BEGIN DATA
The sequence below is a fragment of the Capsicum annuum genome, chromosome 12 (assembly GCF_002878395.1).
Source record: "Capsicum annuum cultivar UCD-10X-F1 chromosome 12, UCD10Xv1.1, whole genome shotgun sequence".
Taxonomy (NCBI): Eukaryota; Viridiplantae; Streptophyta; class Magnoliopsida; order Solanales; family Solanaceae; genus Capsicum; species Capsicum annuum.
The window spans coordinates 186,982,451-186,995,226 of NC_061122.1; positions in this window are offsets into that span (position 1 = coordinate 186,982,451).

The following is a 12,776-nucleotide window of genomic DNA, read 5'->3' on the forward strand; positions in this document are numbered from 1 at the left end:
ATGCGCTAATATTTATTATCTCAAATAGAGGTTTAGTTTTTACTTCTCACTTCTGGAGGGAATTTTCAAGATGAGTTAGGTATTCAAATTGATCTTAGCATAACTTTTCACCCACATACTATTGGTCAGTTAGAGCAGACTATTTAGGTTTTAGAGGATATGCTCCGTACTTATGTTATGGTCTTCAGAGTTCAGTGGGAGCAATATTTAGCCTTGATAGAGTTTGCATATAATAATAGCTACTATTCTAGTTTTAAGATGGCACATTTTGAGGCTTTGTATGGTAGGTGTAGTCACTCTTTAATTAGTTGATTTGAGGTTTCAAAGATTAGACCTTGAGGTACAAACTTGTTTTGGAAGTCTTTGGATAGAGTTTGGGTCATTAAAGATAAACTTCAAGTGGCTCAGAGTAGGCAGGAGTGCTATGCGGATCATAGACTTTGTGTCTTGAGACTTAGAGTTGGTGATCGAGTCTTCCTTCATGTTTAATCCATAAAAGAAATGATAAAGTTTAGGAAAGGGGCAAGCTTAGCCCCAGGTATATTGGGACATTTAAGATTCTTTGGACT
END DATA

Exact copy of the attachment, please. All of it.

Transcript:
The sequence below is a fragment of the Capsicum annuum genome, chromosome 12 (assembly GCF_002878395.1).
Source record: "Capsicum annuum cultivar UCD-10X-F1 chromosome 12, UCD10Xv1.1, whole genome shotgun sequence".
Taxonomy (NCBI): Eukaryota; Viridiplantae; Streptophyta; class Magnoliopsida; order Solanales; family Solanaceae; genus Capsicum; species Capsicum annuum.
The window spans coordinates 186,982,451-186,995,226 of NC_061122.1; positions in this window are offsets into that span (position 1 = coordinate 186,982,451).

The following is a 12,776-nucleotide window of genomic DNA, read 5'->3' on the forward strand; positions in this document are numbered from 1 at the left end:
ATGCGCTAATATTTATTATCTCAAATAGAGGTTTAGTTTTTACTTCTCACTTCTGGAGGGAATTTTCAAGATGAGTTAGGTATTCAAATTGATCTTAGCATAACTTTTCACCCACATACTATTGGTCAGTTAGAGCAGACTATTTAGGTTTTAGAGGATATGCTCCGTACTTATGTTATGGTCTTCAGAGTTCAGTGGGAGCAATATTTAGCCTTGATAGAGTTTGCATATAATAATAGCTACTATTCTAGTTTTAAGATGGCACATTTTGAGGCTTTGTATGGTAGGTGTAGTCACTCTTTAATTAGTTGATTTGAGGTTTCAAAGATTAGACCTTGAGGTACAAACTTGTTTTGGAAGTCTTTGGATAGAGTTTGGGTCATTAAAGATAAACTTCAAGTGGCTCAGAGTAGGCAGGAGTGCTATGCGGATCATAGACTTTGTGTCTTGAGACTTAGAGTTGGTGATCGAGTCTTCCTTCATGTTTAATCCATAAAAGAAATGATAAAGTTTAGGAAAGGGGCAAGCTTAGCCCCAGGTATATTGGGACATTTAAGATTCTTTGGACT